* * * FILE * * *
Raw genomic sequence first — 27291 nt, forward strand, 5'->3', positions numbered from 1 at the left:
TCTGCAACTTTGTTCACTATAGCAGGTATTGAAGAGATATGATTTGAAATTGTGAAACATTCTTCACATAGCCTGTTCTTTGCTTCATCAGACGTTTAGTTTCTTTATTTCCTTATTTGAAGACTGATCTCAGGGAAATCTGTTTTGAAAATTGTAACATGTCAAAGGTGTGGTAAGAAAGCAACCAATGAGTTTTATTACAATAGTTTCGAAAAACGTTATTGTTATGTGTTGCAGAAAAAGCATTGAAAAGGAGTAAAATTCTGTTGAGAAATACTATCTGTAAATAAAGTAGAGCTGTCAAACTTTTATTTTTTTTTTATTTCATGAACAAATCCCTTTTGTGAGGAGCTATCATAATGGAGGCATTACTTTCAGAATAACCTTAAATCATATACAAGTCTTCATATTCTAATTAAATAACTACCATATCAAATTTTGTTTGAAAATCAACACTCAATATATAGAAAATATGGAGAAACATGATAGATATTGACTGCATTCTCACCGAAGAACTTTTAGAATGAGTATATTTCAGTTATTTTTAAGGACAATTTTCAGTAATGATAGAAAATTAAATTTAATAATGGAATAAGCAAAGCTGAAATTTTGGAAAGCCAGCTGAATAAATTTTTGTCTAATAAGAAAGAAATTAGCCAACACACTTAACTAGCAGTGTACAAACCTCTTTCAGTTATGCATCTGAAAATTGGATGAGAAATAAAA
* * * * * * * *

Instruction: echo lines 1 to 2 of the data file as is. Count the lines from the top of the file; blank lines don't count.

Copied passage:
Raw genomic sequence first — 27291 nt, forward strand, 5'->3', positions numbered from 1 at the left:
TCTGCAACTTTGTTCACTATAGCAGGTATTGAAGAGATATGATTTGAAATTGTGAAACATTCTTCACATAGCCTGTTCTTTGCTTCATCAGACGTTTAGTTTCTTTATTTCCTTATTTGAAGACTGATCTCAGGGAAATCTGTTTTGAAAATTGTAACATGTCAAAGGTGTGGTAAGAAAGCAACCAATGAGTTTTATTACAATAGTTTCGAAAAACGTTATTGTTATGTGTTGCAGAAAAAGCATTGAAAAGGAGTAAAATTCTGTTGAGAAATACTATCTGTAAATAAAGTAGAGCTGTCAAACTTTTATTTTTTTTTTATTTCATGAACAAATCCCTTTTGTGAGGAGCTATCATAATGGAGGCATTACTTTCAGAATAACCTTAAATCATATACAAGTCTTCATATTCTAATTAAATAACTACCATATCAAATTTTGTTTGAAAATCAACACTCAATATATAGAAAATATGGAGAAACATGATAGATATTGACTGCATTCTCACCGAAGAACTTTTAGAATGAGTATATTTCAGTTATTTTTAAGGACAATTTTCAGTAATGATAGAAAATTAAATTTAATAATGGAATAAGCAAAGCTGAAATTTTGGAAAGCCAGCTGAATAAATTTTTGTCTAATAAGAAAGAAATTAGCCAACACACTTAACTAGCAGTGTACAAACCTCTTTCAGTTATGCATCTGAAAATTGGATGAGAAATAAAA